Simplify! Forget values, experiences and attitudes–just look at jurors’ shoes!
We’re always looking for the mythical silver bullet that will tell us how to know what juror is worst (and best) for our case. But really? Shoes? There are first impressions and then there are those things we assume about you when we look at your shoes.
Researchers had more than 200 undergraduates (including some nontraditional students since the age range was from 18 to 55 years) fill out questionnaires about themselves. The questionnaires inquired into their personality and background as well as their sexuality. They were also asked to provide a photo of the pair of shoes they wore most often.
Then, a second group of students looked at only the shoes and guessed about the personality and background of the shoe owner. And were they right? Sometimes. Oddly enough, they were able to identify gender (okay, that one isn’t so odd), age, income and how anxious the wearer was about rejection (termed “attachment anxiety” by the researchers). Much of the observers’ accuracy was based on the use of stereotypes but there were some interesting correlations between footwear and self-reported personality characteristics.
Highly socially anxious people tend to wear shoes that look brand new and in good repair–likely to minimize potential rejection.
Conversely, socially avoidant people tend to wear shoes that are neither attractive nor stylish–likely because they don’t really care what you think.
Extroverts do not wear more bright and colorful shoes. Their identifying markers are shoes that appear worn out (probably from the demands of being the life of the party).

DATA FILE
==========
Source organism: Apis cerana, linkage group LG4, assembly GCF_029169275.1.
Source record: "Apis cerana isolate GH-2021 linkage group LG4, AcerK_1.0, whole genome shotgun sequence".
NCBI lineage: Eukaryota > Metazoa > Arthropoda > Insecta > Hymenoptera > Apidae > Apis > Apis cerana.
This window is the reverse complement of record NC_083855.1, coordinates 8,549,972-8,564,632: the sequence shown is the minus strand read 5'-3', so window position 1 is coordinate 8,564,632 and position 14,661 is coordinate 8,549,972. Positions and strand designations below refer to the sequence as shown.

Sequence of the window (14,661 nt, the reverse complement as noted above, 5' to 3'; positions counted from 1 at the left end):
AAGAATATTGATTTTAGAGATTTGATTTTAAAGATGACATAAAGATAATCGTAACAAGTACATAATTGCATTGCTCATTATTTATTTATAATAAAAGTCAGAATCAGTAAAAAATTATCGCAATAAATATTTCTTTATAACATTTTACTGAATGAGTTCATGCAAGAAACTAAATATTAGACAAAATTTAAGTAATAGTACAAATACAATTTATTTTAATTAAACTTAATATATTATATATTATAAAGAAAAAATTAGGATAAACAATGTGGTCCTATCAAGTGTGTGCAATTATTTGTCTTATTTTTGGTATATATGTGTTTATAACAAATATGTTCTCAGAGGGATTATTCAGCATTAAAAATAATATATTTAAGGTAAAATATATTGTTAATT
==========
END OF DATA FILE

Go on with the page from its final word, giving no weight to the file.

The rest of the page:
Agreeableness was negatively correlated with pointy toed shoes and positively correlated with practical and affordable shoes. (Although those wearing masculine or high top shoes tended to be less agreeable.)
People who were emotionally stable were less likely to wear pointy toed shoes or high heels–instead they wore comfortable shoes.
People who were open to new experiences tended to wear colorful shoes and to photograph the shoes against a colorful background.
Politically liberal students were less likely to wear pointy toed shoes, attractive shoes, to have expensive shoes or to have shoes in good repair. (Perhaps this should be referred to as the Birkenstock hypothesis.)
This isn’t the most useful research we’ve reported to you, but it’s kind of fun. It’s a lot to remember and it’s questionable just how generalizable this data is to non-college students (who are often gainfully employed and may not wear their favorite shoes to court). Further, we wonder whether people really photographed the shoes they wore most often, or perhaps instead the shoes they liked the most (a logical move for the image conscious). It isn’t clear that a query like “are you wearing your favorite shoes today?” would be allowed in voir dire, although it is possible that the attorney who asks it could be thought of as either creepy or a foot fetishist (or both). It is also unlikely you would be allowed to have all jurors extend their footwear for your perusal.
So. A silver bullet this is not. On the other hand, if you tack this blog post up in the lunchroom at the office, you’ll learn more about your coworkers as they discuss it than you’d ever expect. For understanding jurors, though, we’ll be heading back to attitudes, values, beliefs, and life experiences and how they all interact with your individual case.
Gillath, O., Bahns, AJ, Fe, F, & Crandall, CS (2012). Shoes as a source of first impressions. Journal of Research in Personality, 46, 423-430 DOI: 10.1016/j.jrp.2012.04.003